Black Mountain College opened as the realization of an experiment
in education that would resonate through the literary, architectural,
and modern art world. Despite being constantly plagued by financial
problems and forever seemed at the edge of ruin, the school managed
to attract some of the most revolutionary writers and artists of
the time period including Charles Olsen, Robert Creeley, John Cage,
Merce Cunningham, Robert Motherwell, and Jonathon Williams. Some
of the charter advisors of BMC included John Dewey, Carl Jung and
Albert Einstein. These teachers and students had the unique opportunity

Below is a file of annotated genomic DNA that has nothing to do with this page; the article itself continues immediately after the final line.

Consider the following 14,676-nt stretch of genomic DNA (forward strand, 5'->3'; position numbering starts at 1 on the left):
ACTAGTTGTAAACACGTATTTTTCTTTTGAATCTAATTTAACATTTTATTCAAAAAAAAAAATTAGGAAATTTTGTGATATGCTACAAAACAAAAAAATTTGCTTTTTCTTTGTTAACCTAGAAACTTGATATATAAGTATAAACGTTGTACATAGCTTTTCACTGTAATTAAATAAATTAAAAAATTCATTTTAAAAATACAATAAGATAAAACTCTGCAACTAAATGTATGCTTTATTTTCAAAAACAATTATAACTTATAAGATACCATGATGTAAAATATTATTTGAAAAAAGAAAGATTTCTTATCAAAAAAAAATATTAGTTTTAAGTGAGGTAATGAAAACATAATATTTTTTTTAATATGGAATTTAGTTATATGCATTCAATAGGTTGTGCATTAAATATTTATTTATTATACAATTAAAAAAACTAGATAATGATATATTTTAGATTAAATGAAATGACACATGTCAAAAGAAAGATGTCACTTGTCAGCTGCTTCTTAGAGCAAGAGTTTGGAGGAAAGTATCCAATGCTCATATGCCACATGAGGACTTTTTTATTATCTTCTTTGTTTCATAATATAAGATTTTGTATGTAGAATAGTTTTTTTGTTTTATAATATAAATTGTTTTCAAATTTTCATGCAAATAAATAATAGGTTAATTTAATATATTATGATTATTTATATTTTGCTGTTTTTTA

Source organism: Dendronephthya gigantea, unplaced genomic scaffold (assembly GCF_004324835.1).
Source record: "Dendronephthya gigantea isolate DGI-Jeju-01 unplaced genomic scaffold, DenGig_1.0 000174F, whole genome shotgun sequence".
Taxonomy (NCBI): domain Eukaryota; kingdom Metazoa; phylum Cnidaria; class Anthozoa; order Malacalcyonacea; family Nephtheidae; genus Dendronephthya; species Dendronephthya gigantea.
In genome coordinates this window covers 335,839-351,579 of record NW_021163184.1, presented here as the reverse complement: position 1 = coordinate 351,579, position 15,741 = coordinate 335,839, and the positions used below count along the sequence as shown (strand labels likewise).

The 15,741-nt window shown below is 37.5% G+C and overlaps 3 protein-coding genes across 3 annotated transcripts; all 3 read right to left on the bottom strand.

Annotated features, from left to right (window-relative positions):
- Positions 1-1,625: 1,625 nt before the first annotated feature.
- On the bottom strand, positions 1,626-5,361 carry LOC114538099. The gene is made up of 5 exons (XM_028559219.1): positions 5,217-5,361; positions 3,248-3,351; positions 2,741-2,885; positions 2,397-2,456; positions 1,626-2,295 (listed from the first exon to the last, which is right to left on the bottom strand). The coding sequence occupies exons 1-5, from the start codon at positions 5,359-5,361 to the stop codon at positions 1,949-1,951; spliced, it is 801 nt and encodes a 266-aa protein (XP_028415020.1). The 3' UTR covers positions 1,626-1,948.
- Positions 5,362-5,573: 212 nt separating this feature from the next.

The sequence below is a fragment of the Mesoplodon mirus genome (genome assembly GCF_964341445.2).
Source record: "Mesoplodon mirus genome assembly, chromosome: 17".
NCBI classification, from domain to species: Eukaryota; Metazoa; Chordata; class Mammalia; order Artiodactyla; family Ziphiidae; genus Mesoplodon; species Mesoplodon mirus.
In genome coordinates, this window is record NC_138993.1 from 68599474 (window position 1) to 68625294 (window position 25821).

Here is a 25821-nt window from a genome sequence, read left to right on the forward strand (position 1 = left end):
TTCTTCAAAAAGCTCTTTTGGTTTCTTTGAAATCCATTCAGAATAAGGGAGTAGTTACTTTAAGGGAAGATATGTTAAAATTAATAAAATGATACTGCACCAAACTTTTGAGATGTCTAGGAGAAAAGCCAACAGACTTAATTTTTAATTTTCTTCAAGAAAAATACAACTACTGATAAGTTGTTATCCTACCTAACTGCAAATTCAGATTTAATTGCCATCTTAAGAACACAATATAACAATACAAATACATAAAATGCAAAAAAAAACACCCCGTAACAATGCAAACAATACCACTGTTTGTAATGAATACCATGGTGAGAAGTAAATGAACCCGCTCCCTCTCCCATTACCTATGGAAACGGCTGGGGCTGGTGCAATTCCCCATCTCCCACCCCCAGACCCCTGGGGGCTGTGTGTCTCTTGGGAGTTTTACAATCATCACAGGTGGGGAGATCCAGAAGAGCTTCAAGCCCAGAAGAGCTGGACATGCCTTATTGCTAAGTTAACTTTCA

to be secluded in an environment that fostered interdisciplinary
educational growth through experimentation in the arts. Throughout
its 24-year run, the school shifted its ideals to a more liberal,
art-driven college, contrary to the socially and politically conservative
nature of the 1940s and 1950s. The legacy of Black Mountain College
remains imprinted on the minds of intellectuals around the globe.
The research for this film comes from three main sources. A catalog
of original photographs and documents was created based on information
located in the North Carolina Archives. Primary source material
was gathered from extensive interviews of former students and professors
and the study of memoirs and letters from students written both
during the BMC era and following its closure. Finally, interviews
with BMC researchers and experts give an outsiders impression of